Do We Really Know the Cost of Water?

April 10, 2014 at 9:59 am Leave a comment

According to the United Nations, around 1.2 billion people, or almost one-fifth of the world’s population, live in areas of physical water scarcity, and 500 million people are approaching this situation.[i] However, an even more troubling statistic is that another 1.6 billion people, or almost one quarter of the world’s population, face economic water shortage – this is largely due to both severe weather patterns and the infrastructural inability for countries and governments to effectively take water from rivers, aquifers and other sources, and deliver it to the consistently growing list of end users (i.e. household water consumers).

Water Life Cycle Cost Analysis

Much of the inability to properly supply basic water services to the individual consumer rests on monetary costs. Therefore, it is crucial to understand the actual investment required for the entire water supply-demand transaction to take place. If we apply the Life Cycle Cost Analysis (LCCA) to water, we will be exposed to the actual costs involved in bringing water from its source to the individual consumer. This method helps to effectively value water by examining the following:

(1)   the initial costs involved in the acquisition and extraction of water (involves initial capital costs, infrastructure and construction costs)

(2)   fuel costs associated with transporting the water both from its source to treatment facilities as well as to the end user

(3)   the cost of treating the water itself (emphasis on energy costs)

Likewise, we must also consider operation, maintenance and repair costs of all the equipment used throughout these stages.[ii]  Of course, such costs will vary according to the water source itself as well geographic location and proximity to its final destination.

Example: Las Vegas, Nevada: apparent vs. real cost of water

Lake Mead provides an interesting case study for us to explore. This site, created with the construction of the Hoover Dam back in the 1930s, is home to the largest reservoir in the United States in terms of its total water intake capacity at its peak (28.5 million acre-feet or 35 km3).[iii] However, its water supply is dependent on the flow from the Colorado River, a watershed that is currently experiencing a 14 year long drought.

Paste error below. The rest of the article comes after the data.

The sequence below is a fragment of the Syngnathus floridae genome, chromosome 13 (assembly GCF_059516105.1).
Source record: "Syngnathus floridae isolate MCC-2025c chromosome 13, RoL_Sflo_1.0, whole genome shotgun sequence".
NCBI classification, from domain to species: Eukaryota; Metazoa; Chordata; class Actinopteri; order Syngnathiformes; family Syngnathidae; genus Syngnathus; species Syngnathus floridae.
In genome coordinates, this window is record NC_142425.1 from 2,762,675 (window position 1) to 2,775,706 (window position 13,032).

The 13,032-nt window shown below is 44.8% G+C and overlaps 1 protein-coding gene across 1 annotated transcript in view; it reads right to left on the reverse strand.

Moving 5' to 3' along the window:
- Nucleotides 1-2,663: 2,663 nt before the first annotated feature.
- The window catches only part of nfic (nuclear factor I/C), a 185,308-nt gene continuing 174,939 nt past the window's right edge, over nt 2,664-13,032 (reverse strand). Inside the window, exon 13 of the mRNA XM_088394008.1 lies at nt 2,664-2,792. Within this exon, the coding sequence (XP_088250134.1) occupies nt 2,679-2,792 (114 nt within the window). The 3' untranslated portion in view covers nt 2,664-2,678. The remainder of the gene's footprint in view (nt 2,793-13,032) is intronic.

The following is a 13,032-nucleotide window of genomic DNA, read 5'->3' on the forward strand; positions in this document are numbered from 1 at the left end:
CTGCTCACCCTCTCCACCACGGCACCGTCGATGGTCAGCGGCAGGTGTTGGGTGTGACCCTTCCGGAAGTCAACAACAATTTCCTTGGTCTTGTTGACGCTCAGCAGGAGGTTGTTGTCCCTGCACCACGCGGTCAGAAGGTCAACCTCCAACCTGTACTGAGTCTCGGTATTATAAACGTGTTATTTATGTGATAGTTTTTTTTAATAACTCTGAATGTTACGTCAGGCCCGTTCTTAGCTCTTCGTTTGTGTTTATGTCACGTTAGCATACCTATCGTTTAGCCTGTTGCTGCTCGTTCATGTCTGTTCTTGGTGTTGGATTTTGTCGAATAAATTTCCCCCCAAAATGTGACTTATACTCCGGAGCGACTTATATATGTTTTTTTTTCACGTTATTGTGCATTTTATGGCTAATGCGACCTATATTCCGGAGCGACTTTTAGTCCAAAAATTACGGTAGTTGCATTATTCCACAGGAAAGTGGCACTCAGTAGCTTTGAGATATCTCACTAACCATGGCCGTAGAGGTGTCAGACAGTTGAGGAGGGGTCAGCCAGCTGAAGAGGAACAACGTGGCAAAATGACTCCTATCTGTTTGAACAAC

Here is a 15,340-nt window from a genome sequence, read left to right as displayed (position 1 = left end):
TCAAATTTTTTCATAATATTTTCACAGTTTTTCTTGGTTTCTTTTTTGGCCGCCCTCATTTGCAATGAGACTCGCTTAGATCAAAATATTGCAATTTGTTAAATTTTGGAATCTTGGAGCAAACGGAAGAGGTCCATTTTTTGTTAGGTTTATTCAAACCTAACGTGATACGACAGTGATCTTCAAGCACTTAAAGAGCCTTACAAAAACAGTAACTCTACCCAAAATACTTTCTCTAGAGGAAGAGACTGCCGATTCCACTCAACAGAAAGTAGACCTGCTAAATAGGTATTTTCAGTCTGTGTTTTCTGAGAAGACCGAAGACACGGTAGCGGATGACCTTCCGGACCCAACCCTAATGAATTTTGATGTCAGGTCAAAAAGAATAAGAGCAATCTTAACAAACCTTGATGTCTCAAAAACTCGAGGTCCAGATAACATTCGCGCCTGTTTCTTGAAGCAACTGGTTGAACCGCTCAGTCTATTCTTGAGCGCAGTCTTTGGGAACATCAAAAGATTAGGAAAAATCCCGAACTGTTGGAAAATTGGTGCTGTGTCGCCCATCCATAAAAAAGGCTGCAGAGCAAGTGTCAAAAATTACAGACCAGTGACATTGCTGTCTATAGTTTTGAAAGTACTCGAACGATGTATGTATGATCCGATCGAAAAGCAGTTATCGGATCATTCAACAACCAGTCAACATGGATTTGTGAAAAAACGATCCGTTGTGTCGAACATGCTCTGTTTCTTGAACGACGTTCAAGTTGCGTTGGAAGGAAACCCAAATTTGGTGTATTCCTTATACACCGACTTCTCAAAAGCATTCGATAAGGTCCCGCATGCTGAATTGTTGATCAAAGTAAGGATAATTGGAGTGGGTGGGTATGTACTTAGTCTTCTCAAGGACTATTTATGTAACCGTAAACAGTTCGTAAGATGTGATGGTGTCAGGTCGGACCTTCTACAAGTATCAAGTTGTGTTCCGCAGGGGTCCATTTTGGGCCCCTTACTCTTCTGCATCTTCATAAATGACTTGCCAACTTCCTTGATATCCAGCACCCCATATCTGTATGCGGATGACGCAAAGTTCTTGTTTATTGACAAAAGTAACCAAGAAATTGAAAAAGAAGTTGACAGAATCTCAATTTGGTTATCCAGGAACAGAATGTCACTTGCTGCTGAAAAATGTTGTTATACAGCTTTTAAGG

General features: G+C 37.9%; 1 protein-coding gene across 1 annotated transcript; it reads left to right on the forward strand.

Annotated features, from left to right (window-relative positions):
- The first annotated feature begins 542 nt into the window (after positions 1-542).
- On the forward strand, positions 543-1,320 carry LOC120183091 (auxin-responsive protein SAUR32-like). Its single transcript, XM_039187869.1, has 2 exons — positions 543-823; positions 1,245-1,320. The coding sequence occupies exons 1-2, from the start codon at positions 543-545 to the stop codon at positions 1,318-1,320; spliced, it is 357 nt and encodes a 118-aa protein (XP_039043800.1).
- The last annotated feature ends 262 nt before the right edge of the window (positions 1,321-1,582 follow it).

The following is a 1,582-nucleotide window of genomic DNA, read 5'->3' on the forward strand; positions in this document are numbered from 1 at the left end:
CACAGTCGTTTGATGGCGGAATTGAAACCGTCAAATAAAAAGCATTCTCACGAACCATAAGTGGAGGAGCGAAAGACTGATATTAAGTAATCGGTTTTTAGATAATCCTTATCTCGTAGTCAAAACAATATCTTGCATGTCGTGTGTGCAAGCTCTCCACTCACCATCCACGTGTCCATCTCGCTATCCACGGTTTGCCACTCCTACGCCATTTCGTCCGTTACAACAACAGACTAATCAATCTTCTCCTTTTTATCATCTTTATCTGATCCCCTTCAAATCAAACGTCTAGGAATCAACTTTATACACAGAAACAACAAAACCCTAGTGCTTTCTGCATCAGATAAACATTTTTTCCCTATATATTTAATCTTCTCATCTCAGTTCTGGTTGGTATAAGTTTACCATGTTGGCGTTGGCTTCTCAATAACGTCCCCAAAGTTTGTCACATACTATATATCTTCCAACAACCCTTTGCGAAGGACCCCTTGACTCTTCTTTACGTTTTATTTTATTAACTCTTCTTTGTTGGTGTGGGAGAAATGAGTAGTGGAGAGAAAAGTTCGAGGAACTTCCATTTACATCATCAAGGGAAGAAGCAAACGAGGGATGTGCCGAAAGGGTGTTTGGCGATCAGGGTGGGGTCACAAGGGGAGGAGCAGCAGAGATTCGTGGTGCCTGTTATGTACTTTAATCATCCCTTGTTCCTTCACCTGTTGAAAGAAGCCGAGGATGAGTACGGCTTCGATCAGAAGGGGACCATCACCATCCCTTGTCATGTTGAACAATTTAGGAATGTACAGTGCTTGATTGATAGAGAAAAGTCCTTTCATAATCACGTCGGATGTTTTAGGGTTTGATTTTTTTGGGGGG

The ‘bathtub ring’ shown above in white, represents the water level once reached at Lake Mead. As it stands today, Lake Mead’s volume is 13,479,170 acre-feet or 16.62631 km3, less than half of its peak capacity. This reality is incredibly troubling for the roughly two million Las Vegas Valley residents that rely on the lake’s water supply to meet 90% of their water demand.[iv] Faced with this predicament, the Southern Nevada Water Authority (SNWA), the governing body responsible for water policies relating to Lake Mead, declared the need for a third water intake pipe the length of 3 miles to be constructed 600 feet below the water surface. This process, which began in 2008 and is still in progress, carries with it a price tag of $817 million.[v]

Let’s examine how much money is really involved here. The $817 million Lake Mead water shortage solution does not include the costs of running a pumping station that will help ensure the steady flow of water to the Las Vegas Valley residents once the pipe is completed. This is estimated to cost taxpayers nearly $250 million.[vi]  Additionally, the research does not discuss whether or not the initial figure considers the energy, labor, and additional costs involved in treating the water collected from Lake Mead, an essential step prior to reaching residents. Even if we take just energy consumption as an example, it is clear that the cost considering operational expenses will be much higher.

To put this specific project into perspective, it helps to briefly consider the cost of an alternative that has been examined extensively. The severe drought conditions have led some leading figures in Southern Nevada to call for the construction of a pipeline which would bring water to the Las Vegas Valley from rural water sources. However, capital expenses are estimated anywhere between $2 billion to just over $15 billion. This bold plan could potentially result in a 150-percent increase in monthly bills to SNWA’s residential customers.[vii] Compare this with the current average of $36.

Let’s face it: water costs more than we think

While other alternatives are being looked at, the reality has not changed: Las Vegas residents are already facing the major consequences of living in an area that is dependent on a slowly drying watershed. By examining water project costs worldwide and amongst varying water bodies, we will better understand the monetary nuances that are involved in supplying adequate amounts of safe potable water to end users. Such figures must represent the entire value chain of water, from access to quality.

Understanding that water and money are fundamentally linked will help us address issues of water availability and access more effectively.









Entry filed under: Cleantech, Water and Carbon, Water Cost, water efficiency, Water Scarcity. Tags: , , , , , , .

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